New Jersey’s adult-use marijuana market is caught in a “doom loop,” and the regulatory commission is responsible for the problems, according to a report by the state’s Cannabis Trade Association.
The report shows the slow pace of licensing, delta-8 THC products and poor enforcement of the illicit market means the state is losing out on millions in tax revenue, The Philadelphia Inquirer reported.
Jeff Brown, executive director of the Cannabis Regulatory Commission (CRC), said the agency is transparent about timelines.
“We understand that business owners have to make decisions, and we try to be up front with expectations so that people can plan accordingly,” he told the newspaper.
According to the Inquirer:
- More than 2,000 cannabis business applications have been submitted since December 2021.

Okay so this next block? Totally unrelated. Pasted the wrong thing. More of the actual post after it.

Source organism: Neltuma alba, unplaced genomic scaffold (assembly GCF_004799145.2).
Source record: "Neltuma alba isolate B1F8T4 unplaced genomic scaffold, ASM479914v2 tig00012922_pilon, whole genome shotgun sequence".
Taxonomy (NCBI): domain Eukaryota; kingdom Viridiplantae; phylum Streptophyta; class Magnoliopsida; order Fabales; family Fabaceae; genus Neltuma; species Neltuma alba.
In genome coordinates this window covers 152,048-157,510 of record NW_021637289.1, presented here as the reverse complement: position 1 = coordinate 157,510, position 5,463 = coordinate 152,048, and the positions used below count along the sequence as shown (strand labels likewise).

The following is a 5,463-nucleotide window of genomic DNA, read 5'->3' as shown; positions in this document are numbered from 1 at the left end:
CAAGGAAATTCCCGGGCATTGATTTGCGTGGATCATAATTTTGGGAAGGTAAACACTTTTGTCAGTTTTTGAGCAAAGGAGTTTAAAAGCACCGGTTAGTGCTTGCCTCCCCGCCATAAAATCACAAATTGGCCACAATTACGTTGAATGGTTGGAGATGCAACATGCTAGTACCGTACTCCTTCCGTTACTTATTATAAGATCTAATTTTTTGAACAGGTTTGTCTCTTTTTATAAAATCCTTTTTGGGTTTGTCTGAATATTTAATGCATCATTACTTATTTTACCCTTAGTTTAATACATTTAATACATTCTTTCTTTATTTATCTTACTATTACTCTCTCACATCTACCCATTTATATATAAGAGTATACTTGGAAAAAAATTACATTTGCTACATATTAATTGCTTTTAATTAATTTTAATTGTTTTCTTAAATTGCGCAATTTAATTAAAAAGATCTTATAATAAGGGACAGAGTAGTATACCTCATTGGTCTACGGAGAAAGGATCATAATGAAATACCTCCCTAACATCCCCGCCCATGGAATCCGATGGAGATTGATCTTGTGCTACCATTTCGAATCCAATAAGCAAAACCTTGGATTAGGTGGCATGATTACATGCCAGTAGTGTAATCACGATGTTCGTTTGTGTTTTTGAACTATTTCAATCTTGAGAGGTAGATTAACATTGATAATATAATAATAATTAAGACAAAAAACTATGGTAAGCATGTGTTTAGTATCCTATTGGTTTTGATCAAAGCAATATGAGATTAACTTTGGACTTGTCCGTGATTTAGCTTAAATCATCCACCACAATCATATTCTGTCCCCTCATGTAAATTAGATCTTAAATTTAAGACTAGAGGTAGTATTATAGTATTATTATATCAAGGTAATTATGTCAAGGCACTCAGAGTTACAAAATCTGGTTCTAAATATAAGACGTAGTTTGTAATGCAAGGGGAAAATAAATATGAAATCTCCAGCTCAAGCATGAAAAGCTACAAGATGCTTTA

- About 400 are still being processed and 1,399 have been approved, Brown said.
- Applicants can expect to wait three to six months for a license approval.
- The CRC is allowed by law to extend its 30-day deadline because of the high number of applications.
The New Jersey Cannabis Trade Association estimates the state’s retailers will generate $38.4 million in tax revenue, which the group said is below markets of a similar size.
New Jersey’s licensed stores sold $306 million worth of cannabis products in the first half of this year.
Maryland, which has a smaller population, sold $21 million in its first week of adult-use sales and $80 million in its first month.
Since launching its adult-use marijuana market in 2022, New Jersey has licensed 37 adult-use stores and 13 medical cannabis dispensaries.
By the end of 2023, Brown said, the state will have 50 adult-use retailers.